Thursday, December 5, 2013


in my last post I urged readers of this blog (if there are any, which is doubtful given that the statistics provided by Blogger indicate there aren't)

to click the link to Jaded Ibis Press and to read their manifesto-like justifications for the choice to publish books on a POD basis,

implying that the way Farrar Straus & Giroux and Copper Canyon and Four Ways and other normative publishers operate is,

ecologically framed, immoral—

but here's what Jaded Ibis says, copied from their site:

  • Jaded Ibis Press uses digital and print-on-demand publishing because we care about the fate of the environment. Our business decisions are guided by an attempt to perpetuate literature that is intellectually, culturally and ecologically sustainable. Every year we donate part of our proceeds from one book or music project to a non-profit organization dedicated to environmental and/or cultural sustainability. Learn more about our Giving Projects.

  • Each year in the U.S. alone hundreds of thousands of new titles are published by traditional printing methods; that is, in bulk quantities. An average of 150,000 multiplied by an average print run of 5,000, multiplied by an average of 200 pages per book equals nearly 150 Billion (150,000,000,000) pages annually, plus book covers and jackets.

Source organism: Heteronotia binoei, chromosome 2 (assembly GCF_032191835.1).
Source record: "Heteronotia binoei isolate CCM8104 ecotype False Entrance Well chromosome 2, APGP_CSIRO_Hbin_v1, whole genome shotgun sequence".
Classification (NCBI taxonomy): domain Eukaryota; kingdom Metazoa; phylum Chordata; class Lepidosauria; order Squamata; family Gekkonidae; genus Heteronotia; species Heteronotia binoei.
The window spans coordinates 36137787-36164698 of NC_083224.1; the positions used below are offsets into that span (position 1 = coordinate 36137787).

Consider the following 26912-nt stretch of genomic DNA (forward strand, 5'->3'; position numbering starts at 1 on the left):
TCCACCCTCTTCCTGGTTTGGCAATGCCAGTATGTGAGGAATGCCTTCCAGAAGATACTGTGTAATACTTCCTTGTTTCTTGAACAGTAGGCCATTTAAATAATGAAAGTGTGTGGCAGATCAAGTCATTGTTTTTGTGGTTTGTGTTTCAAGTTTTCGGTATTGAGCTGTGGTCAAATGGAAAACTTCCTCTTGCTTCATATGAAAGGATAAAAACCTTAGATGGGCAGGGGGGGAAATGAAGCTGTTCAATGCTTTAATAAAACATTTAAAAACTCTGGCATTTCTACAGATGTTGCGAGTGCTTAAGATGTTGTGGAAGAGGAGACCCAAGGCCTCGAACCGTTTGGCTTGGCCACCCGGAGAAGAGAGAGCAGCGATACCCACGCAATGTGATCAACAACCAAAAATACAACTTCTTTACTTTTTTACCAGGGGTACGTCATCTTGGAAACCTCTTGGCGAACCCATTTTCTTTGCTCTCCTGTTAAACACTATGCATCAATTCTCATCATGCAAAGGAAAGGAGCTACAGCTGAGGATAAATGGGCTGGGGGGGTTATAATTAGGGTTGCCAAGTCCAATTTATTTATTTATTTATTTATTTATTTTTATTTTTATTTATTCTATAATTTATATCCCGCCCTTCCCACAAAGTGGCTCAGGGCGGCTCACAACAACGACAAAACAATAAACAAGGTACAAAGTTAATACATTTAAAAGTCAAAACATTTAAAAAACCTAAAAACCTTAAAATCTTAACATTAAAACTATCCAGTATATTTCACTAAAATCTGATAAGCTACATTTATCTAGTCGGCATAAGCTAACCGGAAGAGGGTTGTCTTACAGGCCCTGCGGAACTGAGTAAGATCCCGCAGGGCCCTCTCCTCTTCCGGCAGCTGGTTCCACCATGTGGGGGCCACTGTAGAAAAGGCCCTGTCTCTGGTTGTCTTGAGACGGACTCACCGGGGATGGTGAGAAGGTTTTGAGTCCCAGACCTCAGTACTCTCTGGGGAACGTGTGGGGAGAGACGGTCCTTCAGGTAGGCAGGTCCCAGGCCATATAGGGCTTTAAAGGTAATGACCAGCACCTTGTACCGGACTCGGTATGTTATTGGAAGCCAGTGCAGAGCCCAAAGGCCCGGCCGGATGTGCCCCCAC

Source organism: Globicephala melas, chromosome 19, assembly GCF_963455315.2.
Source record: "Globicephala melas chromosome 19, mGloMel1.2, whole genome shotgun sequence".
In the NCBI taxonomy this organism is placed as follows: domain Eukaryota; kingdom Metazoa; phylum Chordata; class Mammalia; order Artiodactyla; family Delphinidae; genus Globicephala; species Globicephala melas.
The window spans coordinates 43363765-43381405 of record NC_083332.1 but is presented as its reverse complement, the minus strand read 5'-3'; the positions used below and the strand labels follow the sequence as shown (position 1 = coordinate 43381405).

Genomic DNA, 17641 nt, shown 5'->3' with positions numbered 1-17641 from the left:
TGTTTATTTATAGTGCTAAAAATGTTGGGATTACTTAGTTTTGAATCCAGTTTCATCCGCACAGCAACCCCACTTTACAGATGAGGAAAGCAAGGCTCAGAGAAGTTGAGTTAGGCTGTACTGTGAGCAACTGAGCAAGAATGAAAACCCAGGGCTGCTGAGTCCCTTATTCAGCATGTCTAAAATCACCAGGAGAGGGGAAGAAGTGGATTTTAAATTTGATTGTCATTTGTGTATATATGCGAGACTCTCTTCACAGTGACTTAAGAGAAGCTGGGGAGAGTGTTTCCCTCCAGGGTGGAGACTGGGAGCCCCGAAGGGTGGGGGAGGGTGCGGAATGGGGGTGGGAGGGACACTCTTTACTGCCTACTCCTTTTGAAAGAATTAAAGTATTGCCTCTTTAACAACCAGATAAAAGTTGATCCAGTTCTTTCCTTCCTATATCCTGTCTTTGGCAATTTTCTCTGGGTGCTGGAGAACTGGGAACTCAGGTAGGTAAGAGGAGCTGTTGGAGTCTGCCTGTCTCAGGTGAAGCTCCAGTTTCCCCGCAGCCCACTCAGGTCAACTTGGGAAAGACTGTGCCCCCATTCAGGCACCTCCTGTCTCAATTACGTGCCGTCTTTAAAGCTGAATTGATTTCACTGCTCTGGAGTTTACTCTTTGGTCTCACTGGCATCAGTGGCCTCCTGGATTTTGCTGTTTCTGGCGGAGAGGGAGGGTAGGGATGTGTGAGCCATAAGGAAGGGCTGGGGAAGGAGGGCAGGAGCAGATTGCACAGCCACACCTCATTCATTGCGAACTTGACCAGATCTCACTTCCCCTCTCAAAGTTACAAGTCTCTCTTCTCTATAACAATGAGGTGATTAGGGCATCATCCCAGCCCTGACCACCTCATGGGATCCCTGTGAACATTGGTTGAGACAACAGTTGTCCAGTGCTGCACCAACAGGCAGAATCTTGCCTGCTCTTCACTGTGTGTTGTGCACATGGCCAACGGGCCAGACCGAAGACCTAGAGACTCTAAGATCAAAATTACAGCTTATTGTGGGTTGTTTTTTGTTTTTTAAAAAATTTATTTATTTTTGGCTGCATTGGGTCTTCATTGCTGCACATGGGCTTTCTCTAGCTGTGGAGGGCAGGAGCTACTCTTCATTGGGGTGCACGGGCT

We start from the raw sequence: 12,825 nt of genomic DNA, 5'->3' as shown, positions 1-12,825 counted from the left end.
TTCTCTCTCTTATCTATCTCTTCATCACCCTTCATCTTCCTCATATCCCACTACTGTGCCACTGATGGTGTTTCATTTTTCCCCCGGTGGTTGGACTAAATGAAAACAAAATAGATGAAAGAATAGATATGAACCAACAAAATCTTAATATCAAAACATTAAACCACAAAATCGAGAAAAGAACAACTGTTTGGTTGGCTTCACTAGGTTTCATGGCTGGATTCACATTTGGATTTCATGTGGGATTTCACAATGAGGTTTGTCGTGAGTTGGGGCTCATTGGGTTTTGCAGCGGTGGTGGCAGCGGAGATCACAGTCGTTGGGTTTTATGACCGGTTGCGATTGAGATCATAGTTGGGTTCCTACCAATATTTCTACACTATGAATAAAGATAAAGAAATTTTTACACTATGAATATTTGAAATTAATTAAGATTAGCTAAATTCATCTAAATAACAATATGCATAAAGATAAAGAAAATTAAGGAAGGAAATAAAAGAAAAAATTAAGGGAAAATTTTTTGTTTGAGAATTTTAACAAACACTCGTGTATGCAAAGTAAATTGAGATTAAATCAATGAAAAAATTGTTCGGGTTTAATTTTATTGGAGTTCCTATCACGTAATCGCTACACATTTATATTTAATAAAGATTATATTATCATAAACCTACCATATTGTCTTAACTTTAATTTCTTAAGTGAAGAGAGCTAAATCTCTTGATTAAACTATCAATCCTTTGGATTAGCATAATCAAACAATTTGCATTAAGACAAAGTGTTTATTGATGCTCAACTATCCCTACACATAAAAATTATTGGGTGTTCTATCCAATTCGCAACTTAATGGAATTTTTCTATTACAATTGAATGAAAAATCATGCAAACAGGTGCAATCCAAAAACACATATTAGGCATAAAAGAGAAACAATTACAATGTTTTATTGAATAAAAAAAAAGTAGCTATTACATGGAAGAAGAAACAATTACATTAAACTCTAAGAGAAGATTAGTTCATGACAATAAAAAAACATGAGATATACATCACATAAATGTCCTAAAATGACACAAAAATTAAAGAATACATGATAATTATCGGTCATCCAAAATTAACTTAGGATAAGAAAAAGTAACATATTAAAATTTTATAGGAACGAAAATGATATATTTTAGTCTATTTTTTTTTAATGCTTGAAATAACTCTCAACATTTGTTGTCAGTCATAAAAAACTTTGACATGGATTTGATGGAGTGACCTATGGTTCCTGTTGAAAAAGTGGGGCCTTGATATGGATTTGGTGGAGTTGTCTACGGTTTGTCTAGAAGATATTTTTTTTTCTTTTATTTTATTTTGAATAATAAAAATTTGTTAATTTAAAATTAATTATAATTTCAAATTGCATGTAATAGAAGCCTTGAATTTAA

Half of these books will be returned to their publisher and destroyed or liquidated. Those that cannot be liquidated will also be destroyed.
    Timber is cut down not only for the billions of book pages and covers but also for the wooden pallets on which to ship the books. Two-thirds of the world’s cut wood, including rare hardwoods, is used for shipping pallets.
    It's difficult to put a number on the enormous amount of energy used to warehouse undemanded books; to manufacture the ink, paper, binding materials, and shipping pallets; to transport the pallets from printer to warehouse to bookstore; to process the fuel used to transport the pallets of paper products and books, to manufacture the transport vehicles, to manufacture the parts used in manufacturing the vehicles, ad nauseam.
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